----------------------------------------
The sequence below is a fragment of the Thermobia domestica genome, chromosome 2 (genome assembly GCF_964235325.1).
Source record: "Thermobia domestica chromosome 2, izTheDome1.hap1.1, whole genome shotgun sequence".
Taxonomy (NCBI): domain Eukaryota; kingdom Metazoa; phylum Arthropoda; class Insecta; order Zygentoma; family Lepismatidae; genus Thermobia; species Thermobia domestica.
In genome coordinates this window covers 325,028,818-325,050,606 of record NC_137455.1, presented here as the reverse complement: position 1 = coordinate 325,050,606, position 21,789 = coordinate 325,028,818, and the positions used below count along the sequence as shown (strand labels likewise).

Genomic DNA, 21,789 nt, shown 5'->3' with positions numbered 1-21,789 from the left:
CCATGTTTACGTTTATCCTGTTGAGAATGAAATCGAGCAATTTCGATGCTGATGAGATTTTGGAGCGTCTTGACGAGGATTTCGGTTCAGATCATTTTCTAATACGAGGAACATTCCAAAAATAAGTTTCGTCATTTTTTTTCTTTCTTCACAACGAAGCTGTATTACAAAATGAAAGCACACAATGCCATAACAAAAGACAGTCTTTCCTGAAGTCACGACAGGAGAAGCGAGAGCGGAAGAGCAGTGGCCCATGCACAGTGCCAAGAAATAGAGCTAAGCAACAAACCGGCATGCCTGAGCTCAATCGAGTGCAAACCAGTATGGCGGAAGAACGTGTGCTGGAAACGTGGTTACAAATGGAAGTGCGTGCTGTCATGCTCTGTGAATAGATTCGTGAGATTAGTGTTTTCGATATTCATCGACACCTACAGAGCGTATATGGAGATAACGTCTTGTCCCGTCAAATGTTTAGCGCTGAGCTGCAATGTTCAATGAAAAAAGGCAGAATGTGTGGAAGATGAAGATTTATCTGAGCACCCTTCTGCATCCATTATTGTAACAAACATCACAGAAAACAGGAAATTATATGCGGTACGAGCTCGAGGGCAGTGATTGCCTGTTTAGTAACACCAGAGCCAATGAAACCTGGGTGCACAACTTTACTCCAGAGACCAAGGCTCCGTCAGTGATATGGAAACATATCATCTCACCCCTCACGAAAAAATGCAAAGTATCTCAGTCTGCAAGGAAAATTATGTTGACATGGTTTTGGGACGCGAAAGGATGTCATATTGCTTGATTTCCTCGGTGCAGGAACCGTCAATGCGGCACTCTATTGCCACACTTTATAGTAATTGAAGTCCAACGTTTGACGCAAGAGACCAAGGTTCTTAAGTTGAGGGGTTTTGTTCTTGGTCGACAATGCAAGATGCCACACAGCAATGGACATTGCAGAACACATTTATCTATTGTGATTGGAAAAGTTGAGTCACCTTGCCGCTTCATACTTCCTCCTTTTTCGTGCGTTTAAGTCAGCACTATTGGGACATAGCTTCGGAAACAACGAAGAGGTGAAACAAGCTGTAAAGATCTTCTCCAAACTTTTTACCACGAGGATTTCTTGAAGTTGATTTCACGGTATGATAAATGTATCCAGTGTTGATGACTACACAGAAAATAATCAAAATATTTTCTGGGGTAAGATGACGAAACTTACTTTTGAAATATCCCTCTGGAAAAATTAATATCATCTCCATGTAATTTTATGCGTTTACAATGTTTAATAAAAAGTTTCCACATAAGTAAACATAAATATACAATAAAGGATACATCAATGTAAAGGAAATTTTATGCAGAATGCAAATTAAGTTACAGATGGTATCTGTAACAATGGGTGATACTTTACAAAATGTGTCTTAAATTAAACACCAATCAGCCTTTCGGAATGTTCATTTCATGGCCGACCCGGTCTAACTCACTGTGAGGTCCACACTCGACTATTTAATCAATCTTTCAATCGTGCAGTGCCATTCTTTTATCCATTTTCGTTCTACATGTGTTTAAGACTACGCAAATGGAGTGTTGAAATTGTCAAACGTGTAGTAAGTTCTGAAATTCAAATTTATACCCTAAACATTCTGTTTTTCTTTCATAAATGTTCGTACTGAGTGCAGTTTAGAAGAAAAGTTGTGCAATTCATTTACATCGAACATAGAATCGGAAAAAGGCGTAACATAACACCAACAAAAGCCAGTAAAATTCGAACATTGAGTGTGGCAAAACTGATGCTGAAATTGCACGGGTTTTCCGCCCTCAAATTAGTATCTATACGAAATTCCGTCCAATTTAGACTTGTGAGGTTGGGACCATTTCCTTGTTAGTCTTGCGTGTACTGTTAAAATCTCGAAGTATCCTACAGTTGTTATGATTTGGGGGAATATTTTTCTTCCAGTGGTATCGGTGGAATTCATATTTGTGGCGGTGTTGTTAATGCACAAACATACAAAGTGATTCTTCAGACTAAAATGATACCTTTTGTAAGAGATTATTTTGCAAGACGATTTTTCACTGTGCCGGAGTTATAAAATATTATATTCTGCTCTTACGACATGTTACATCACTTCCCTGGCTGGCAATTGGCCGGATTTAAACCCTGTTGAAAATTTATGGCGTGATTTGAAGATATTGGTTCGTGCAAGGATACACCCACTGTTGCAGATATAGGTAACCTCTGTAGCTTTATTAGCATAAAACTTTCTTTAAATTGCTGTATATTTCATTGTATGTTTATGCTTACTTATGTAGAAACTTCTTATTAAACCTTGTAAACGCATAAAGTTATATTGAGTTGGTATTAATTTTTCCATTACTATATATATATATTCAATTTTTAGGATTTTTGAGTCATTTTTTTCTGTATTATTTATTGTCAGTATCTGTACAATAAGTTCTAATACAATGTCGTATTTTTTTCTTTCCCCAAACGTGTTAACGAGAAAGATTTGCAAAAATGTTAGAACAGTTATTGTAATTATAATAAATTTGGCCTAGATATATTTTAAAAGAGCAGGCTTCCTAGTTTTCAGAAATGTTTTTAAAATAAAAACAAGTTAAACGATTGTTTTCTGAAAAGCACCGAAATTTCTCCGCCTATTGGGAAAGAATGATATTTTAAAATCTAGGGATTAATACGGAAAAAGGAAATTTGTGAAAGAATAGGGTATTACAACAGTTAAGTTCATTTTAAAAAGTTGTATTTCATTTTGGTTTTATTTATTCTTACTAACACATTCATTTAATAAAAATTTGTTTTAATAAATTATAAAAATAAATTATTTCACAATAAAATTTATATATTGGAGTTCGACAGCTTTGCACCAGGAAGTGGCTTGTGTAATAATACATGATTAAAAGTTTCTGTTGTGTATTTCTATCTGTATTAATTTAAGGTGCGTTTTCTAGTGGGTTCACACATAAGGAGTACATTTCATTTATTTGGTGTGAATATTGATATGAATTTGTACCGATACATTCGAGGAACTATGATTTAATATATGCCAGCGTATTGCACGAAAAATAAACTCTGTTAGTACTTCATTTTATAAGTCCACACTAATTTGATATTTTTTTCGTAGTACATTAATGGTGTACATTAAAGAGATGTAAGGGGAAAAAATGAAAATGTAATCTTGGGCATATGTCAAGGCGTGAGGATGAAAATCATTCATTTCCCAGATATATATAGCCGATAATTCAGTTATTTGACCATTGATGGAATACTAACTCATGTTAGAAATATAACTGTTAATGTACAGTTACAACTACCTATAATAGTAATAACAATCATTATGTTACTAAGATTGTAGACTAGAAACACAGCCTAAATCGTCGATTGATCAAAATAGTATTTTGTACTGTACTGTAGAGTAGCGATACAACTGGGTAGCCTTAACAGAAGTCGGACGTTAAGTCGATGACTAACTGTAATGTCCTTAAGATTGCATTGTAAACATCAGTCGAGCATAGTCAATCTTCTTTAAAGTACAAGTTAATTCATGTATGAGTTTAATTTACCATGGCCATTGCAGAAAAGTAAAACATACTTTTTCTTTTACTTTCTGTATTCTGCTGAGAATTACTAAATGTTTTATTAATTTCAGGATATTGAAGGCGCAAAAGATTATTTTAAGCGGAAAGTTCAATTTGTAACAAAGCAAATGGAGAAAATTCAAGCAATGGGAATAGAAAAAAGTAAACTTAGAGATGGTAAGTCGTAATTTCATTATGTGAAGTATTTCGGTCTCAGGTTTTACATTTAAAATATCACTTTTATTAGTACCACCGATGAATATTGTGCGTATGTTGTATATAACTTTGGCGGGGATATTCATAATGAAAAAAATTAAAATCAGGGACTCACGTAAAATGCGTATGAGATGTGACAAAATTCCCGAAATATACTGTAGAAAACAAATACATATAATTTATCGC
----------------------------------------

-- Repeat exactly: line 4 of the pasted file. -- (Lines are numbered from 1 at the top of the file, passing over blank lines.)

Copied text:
In genome coordinates this window covers 325,028,818-325,050,606 of record NC_137455.1, presented here as the reverse complement: position 1 = coordinate 325,050,606, position 21,789 = coordinate 325,028,818, and the positions used below count along the sequence as shown (strand labels likewise).